Anger begets hope and drives constructive action for a better tomorrow

Shobha Shukla, CNS (Citizen News Service)
More than 300 feminist activists, women human rights defenders and global allies are gathered in Chiang Mai, Thailand under the banner of '(re)Sisters, (per)Sisters and Sisters', for the 3rd Asia Pacific Feminist Forum (APFF 2017). This 3 days Forum (7-9 September 2017) has been organised around the framework of 'Anger, Hope and Action'.

The first plenary of the forum saw Judy Taguiwalo, a human rights activist and former Minister for Social Welfare and Development, Philippines, arousing the anger of feminists, from different constituencies, against patriarchal, right-wing and authoritarian leadership in the Asia Pacific region, that is using women’s bodies as a site of power and is usurping their fundamental rights. This resounding anger is directed against patriarchy, oppression, sexual and domestic violence, unjust and unequitable workplaces, treatment of migrants as slaves, ostracism of people with different sexual identities, discrimination of the disabled and of indigenous women, extrajudicial killings of women human rights defenders, and so on and on.

Sarah Zaman, plenary speaker for day-1 APFF 2017
Sarah Zaman, a feminist and human rights activist from Pakistan, directed her anger towards a system that is failing women at every level - the police not registering cases of violence against women, an overburdened judiciary delivering flawed and delayed judgements, faulty interpretations and poor implementation of existing laws. While 44% of 5-16 years old children in Pakistan are out of school, and basic healthcare services are poor due to supposed lack of resources, the budget for military and debt services is shooting up phenomenally. The military budget in Asia Pacific has gone up by 44% in last 9 years, but there is no money for public services. Corrupt governments sans any accountability have failed miserably to deliver legal and social justice to people. Does this not make us seethe with rage for the injustices that are happening to not only us, but more importantly to others? wondered Sarah.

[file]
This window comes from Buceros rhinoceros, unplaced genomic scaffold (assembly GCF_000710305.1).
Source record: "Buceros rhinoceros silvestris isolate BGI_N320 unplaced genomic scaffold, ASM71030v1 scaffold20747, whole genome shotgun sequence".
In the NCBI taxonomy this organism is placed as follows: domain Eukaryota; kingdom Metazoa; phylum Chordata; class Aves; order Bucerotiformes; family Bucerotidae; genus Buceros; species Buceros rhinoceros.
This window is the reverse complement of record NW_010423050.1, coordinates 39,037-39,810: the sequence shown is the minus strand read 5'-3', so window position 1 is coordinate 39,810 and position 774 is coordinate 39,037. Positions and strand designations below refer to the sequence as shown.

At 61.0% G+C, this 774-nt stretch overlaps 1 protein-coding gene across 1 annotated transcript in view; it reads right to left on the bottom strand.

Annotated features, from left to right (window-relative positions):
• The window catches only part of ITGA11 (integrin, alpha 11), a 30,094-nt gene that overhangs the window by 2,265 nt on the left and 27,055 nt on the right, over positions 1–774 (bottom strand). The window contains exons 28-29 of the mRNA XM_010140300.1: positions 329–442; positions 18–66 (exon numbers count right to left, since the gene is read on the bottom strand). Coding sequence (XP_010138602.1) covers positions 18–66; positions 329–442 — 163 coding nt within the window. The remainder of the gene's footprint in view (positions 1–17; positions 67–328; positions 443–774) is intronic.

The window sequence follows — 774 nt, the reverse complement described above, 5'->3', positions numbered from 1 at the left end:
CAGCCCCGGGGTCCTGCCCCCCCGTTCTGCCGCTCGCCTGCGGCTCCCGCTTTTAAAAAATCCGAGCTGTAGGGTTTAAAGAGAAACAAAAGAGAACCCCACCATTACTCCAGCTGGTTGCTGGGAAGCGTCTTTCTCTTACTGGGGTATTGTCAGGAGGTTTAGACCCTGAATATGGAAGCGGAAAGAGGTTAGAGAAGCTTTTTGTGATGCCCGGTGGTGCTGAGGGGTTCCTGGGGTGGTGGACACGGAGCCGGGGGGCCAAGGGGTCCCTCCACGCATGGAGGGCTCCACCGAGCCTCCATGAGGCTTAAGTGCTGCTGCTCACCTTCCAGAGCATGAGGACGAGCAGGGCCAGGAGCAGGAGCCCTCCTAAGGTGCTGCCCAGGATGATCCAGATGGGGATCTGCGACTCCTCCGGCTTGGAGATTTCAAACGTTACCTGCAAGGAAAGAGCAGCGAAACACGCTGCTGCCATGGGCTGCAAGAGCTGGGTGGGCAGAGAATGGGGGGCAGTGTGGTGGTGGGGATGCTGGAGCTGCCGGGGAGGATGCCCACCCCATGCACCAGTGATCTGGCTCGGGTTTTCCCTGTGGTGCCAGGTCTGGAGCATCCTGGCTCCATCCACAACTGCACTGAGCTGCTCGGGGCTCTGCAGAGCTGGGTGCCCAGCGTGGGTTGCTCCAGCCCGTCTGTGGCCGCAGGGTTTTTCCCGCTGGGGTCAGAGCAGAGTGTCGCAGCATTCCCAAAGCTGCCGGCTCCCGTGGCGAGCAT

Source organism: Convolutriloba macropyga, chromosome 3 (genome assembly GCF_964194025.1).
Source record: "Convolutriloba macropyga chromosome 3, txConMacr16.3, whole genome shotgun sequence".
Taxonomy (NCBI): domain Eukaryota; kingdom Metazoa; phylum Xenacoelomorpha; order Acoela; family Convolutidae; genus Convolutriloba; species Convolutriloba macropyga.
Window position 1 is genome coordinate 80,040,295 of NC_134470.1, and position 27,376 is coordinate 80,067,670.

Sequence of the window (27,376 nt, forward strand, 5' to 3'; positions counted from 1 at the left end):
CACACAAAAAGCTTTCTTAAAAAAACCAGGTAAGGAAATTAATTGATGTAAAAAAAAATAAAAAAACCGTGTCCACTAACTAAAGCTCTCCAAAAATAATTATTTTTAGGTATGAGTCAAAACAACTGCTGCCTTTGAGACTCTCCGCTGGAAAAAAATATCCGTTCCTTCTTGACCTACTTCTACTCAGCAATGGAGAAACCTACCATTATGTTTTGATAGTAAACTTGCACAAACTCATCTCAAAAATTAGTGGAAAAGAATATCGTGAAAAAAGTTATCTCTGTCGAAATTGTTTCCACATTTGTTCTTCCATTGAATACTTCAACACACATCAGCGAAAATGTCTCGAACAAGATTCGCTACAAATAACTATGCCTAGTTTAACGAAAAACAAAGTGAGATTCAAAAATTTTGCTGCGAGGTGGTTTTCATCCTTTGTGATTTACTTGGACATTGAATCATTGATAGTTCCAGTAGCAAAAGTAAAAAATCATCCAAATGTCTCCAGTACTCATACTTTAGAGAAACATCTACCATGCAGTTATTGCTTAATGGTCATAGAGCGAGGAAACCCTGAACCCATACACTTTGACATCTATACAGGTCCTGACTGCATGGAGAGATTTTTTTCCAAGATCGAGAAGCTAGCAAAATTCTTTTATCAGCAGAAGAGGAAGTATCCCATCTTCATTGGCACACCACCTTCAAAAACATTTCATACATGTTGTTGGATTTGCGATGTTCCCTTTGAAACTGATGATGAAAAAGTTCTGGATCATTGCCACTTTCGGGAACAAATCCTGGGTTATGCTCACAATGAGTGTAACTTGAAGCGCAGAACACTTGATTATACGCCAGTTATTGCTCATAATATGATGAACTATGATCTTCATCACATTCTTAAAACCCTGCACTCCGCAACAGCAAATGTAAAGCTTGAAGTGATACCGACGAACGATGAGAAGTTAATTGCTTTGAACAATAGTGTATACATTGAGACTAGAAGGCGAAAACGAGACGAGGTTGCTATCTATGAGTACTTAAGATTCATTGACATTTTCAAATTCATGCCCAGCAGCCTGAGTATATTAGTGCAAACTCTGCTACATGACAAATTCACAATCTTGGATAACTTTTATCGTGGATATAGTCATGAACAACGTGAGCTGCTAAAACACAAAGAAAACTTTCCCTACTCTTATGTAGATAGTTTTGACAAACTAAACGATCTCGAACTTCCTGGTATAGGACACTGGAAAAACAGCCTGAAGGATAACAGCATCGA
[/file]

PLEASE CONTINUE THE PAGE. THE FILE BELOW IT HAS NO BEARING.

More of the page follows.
Women are at the forefront of resistance against injustices

Cristina 'Tinay' Palabay (left), APFF 2017 plenary speaker
on day 1, and Shobha Shukla CNS (right)
For Cristina 'Tinay' Palabay, Secretary General of Karapatan and a woman human rights defender under attack by Philippines government, every day is a day of seething anger for women. She said that in her country people are living in a pseudo-democracy where extrajudicial killings have become the order of the day. Innocents, especially those who are poor, are being labelled as drug peddlers and killed with impunity, indigenous communities are being termed as rebels and bombed, the police is playing the role of a 'criminal syndicate' and fabricating worst ever scripts.

Corporate capture

Corporate power is dominating over the country’s sovereignty and natural resources. Rise of authoritarian regimes has shrunk civic spaces for dissent. This is true to a large extent for other countries of the region as well. All this has led to a human rights disaster. Cristina finds hope in so much as this seething rage is now taking the form of people’s resistance towards a callous system. Women are at the forefront of this action of solidarity.

Reasey Seng of Cambodia, an expert in linking grassroots movements with global processes to achieve development justice, directed her anger against male dominance and power over women’s bodies. Patriarchy sets the rules of how girls/ women should dress, behave, speak (or rather not speak) and excludes them from decision-making and economic development. Men are devoid of humanity as they nurture the faulty notion that a strong military is required to maintain peace. Power, privileges and money are used by patriarchs to oppress and suppress women. Women need to bring back humanity to this world, and replace war with peace, as war threatens their very existence.

Women united cannot be defeated!

But enough is enough! All feminists need to join hands in solidarity, cross the forbidden lines drawn by patriarchy and take the power back which is rightfully theirs. The time has come to direct this anger, that has been suppressed within women for ages, to be channelized constructively to bring about a transformation. Women want development for all people and not that people be used for development of a select few. Women united cannot be defeated! Their solidarity will strengthen the resolve to dismantle systems that produce obscene levels of inequality, drive climate change, and violate women’s human rights, said Kate Lappin, Regional Coordinator of Asia Pacific Forum on Women, Law and Development (APWLD).

7 September 2017
(Shobha Shukla is the Managing Editor at CNS (Citizen News Service) and the above article is based upon her interview series of key women leaders in Asia Pacific region who have played a key role in striving for development justice. Follow her on Twitter @Shobha1Shukla)

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